Tone Report Weekly Issue 80 - Page 36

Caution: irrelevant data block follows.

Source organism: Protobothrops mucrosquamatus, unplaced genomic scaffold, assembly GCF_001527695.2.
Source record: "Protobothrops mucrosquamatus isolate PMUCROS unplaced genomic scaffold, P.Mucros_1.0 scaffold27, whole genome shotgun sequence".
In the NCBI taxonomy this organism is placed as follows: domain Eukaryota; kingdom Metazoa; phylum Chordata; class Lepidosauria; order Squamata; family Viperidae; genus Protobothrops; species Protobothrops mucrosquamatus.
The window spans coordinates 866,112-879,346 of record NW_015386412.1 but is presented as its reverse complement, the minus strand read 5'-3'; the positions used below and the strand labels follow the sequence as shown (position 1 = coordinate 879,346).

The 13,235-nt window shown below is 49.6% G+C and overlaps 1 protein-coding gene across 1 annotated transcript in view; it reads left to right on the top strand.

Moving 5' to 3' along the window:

RANDOM HOU SEHO L D IT EMS Tom Morello, of Rage Against the Machine and Audioslave fame, bounced a pencil on his strings with a digital delay set for slapback to achieve the intro riff on Audioslave’s “Cochise.” While clearly a player with an extremely high skill level, Morello eschews traditional approaches to electric guitar to create menacing sonic landscapes. Nothing in his playing is sacred, and nothing should be sacred in yours. If you find yourself doing the same thing over and over again, try something wild, even if it’s one time. Don’t know what to do with that mini screwdriver set you got in your Christmas stocking? Try using it as a mini metal drumstick right over your pickup. Not sure how to make use of your grunge-era wallet chain? Try pulling it through your strings to add eeriness to a wacky chord. T HIN KING OU T SID E T HE BO X The important thing to take away from this is that there are no rules, but there are some things you may want to steer clear of. You probably shouldn’t use a blowtorch on your guitar, although it’d give you some real stage presence. But short of causing damage to your instrument, your imagination is the only limit. If you’re curious about something, try it. If you frequently play with a band, don’t tell them what you’re going to try—just get up there and give it a go. The surprise may rejuvenate your bandmates a nd get them pumped up, just like when the short guy somehow throws down a tomahawk dunk at a crucial moment in a basketball game. The important thing to remember is that there are no rules when it comes to playing guitar. Do what works for you! Each player sounds at least a little bit different, and there are many variables that factor into that. Many moons ago, I was so inspired by Mike McCready’s live work with Pearl Jam’s Touring Band circa 2000 that I went out and copied his pedalboard as close as I could. I had a ‘60s reissue Strat and a Fender Pro-Sonic amp. I was sorely disappointed when I turned everything on and realized I didn’t sound anything like him. Besides not possessing his skill set, I learned that I play in a manner much different than him. At first, that bothered me, but over time, I’ve come to love the way I play, while still seeking out new approaches in hopes of broadening my horizons and improving. Playing guitar should be fun, and nothing is more fun than exploration. I challenge all of the sonic adventurers reading this to try something new the next time you pick up your instrument. You may not use an esoteric approach every time, but you’ll learn something and have fun—and that’s what it’s all about. 36 TONE TALK // Drop the Pick (on purpose): 5 Alternatives to Try